Did I Mention I Need You? by Estelle Maskame


  Instead, Tyler reaches for the door and pushes it open, walking past me and into the guest room without even glancing up. “I’ll talk to you later,” he says quietly.

  “Hey,” I say sharply, folding my arms across my chest as I follow him into the room and flick on the light. I stand and wait, pressing my lips into a firm line. “I asked you if you were okay.”

  Tyler sighs as he tilts his face down, his back still turned to me. He throws his bag onto the center of the bed and runs his hand through his hair, softly tugging on the ends before he turns his body to face mine. “I’m not gonna lie and tell you that I’m okay when I’m not,” he finally says.

  “Then talk to me.” I take a few steps toward him, closing the distance between us, and I press a hand to his chest. I look up at him from beneath my eyelashes, feeling his heart beating slow and hard beneath my palm.

  But Tyler clearly doesn’t want to talk about it, because he carefully reaches for my wrist and moves my hand away as he takes a step back from me. “I said I’ll talk to you later,” he says with a firm edge to his voice, like he really means it and doesn’t want me to push the matter any further. Spinning back around, he sits down on the edge of the bed and bends forward, interlocking his hands. “Can you shut the door on the way out?” he asks, his voice so low and so quiet that it’s almost a whisper.

  I’m not entirely sure what’s up with Tyler right now, but he’s making it pretty clear that he wants some space, so I bite my lip and force myself to leave, despite how much I’d rather stay. When I reach the door, I press my hand to the frame and glance back over my shoulder at him. He’s sitting still, hardly blinking, just breathing.

  “If you want, you can sneak over to my room any time after midnight,” I whisper, but he doesn’t even react, let alone respond, so I shut the door and leave him alone.

  I don’t know what time it is when I flinch awake and I don’t know how long Tyler’s been nudging me for, but I do know that it startles the hell out of me. I almost roll completely off my bed, so surprised by the intruder in my room that I suffer heart palpitations. Pushing back my comforter, I push my body up and lean over to my bedside table, fumbling around with the light switch in the darkness. Finally, I find it, and the corner of my room brightens up with a warm glow.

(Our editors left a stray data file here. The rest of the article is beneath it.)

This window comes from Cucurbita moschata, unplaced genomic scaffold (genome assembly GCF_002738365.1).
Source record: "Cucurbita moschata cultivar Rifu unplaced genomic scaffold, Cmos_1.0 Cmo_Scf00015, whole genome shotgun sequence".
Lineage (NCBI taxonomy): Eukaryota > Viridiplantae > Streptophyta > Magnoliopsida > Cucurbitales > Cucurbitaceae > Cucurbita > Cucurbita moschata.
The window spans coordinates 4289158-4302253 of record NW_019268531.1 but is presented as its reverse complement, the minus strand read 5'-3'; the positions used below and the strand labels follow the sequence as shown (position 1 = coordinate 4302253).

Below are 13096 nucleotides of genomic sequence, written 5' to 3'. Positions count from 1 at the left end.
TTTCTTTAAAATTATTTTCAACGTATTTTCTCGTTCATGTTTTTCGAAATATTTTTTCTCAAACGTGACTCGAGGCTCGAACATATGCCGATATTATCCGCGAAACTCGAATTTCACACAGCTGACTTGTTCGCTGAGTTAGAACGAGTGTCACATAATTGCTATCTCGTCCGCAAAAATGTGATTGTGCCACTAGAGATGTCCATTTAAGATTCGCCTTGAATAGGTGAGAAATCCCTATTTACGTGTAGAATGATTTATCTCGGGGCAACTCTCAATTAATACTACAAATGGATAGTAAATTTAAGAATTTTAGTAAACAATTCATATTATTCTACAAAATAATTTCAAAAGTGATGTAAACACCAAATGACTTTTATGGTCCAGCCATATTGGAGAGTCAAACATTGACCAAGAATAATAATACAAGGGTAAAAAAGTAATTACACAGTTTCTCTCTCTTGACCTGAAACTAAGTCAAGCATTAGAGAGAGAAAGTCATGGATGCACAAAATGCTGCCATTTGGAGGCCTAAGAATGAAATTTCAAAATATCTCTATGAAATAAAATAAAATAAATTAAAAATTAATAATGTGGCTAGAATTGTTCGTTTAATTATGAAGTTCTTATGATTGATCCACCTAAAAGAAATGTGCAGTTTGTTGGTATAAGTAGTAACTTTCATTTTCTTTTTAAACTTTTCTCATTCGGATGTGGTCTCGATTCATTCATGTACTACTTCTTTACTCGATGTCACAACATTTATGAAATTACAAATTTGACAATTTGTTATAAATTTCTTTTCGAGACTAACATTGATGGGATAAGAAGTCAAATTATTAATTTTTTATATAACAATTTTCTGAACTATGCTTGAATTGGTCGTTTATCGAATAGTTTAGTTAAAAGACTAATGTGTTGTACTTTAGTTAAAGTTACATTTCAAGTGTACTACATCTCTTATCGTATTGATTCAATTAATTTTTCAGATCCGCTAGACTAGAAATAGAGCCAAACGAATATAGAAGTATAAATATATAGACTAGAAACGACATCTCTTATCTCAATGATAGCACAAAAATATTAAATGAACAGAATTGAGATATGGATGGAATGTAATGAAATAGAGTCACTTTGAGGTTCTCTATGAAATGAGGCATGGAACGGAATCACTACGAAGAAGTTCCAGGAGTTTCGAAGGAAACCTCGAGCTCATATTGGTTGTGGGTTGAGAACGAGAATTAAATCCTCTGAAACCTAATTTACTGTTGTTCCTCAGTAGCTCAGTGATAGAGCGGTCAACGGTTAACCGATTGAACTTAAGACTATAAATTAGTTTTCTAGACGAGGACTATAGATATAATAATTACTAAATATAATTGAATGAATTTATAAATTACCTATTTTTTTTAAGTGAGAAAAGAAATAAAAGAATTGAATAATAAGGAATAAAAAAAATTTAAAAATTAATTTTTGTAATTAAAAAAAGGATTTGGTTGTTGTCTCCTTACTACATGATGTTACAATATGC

“Jesus Christ, Tyler,” I mutter, exhaling as I tilt my head forward, pressing my hand across my forehead. I know I told him to try sneak across the hall, but I seem to have fallen into such a deep slumber that I totally forgot. I’m not used to being in my own room again and I’m certainly not used to having Tyler staying over. “Way to scare the hell out of me.”

  Tyler’s standing by the side of my bed, but not too close, and as his sheer height towers over me his face is illuminated by the lamplight. It allows me to see the tightness in his jaw, the nervousness in his eyes and the lump in his throat. “I need to talk to you now,” he tells me quietly.

  “Really? You need to talk to me now?” Holding my comforter tight against my chest, I reach for my phone on my bedside table with my free hand and check the time. It’s just after 4AM, so I groan and lean back against my pillows, rolling my eyes in irritation. That’s when I realize that Tyler’s still fully dressed, only now he’s pulled on a jacket. I get the feeling he’s not here to slip into bed alongside me, so I quickly sit forward again. “Tyler?”

  Tyler chews on his lower lip rather anxiously as he rubs at the back of his neck. At the exact same time, he retreats away from me even further, moving toward the door. The light from the lamp on my bedside table doesn’t quite stretch that far, so there’s a shadow cast over his face that prevents me from seeing his expression as he says, “I need to get out of this city.”

  At first, I don’t understand. His words don’t make sense and they come so out of nowhere that I don’t reply to begin with. I listen to the silence of the house instead, blinking at Tyler’s silhouette by the door. “What do you mean?” I finally bring myself to ask.

  “I mean that I’m gonna leave for a while,” Tyler says.

  My stomach twists, suddenly knotted. Now I’m wide awake and Tyler has my full attention. A shiver even surges down my spine as every inch of my body tells me that none of this is good. “Why?”

  Tyler releases a slow, deep sigh. He walks back around to the side of my bed, back into the light, and his shadow flits across the walls. “There’s too much going on right now,” he admits, “and I need to figure things out.” Leaning back against my wall, he pauses for a second to string together his next few sentences, deeply thinking about the right words to say and the right things to tell me. The entire time, my body is growing stiff.

  “You know, I don’t want to be anywhere near my dad. I can’t cope with it, and I don’t think I can handle your dad, either, because I might just end up beating the hell out of both of them.” Another pause. Now my body is starting to feel cold, even though I’m under the comforter. Worry crosses Tyler’s face and his voice drops to a whisper as he asks, “What if your dad’s right? What if I do end up like mine?”

  “You’re nothing like your dad, Tyler.”

  “But I am,” he argues, his jaw tightening. “My temper snaps just as fast as his used to, and that’s what scares the hell out of me. I want out of this city and as far away from him as I can get.”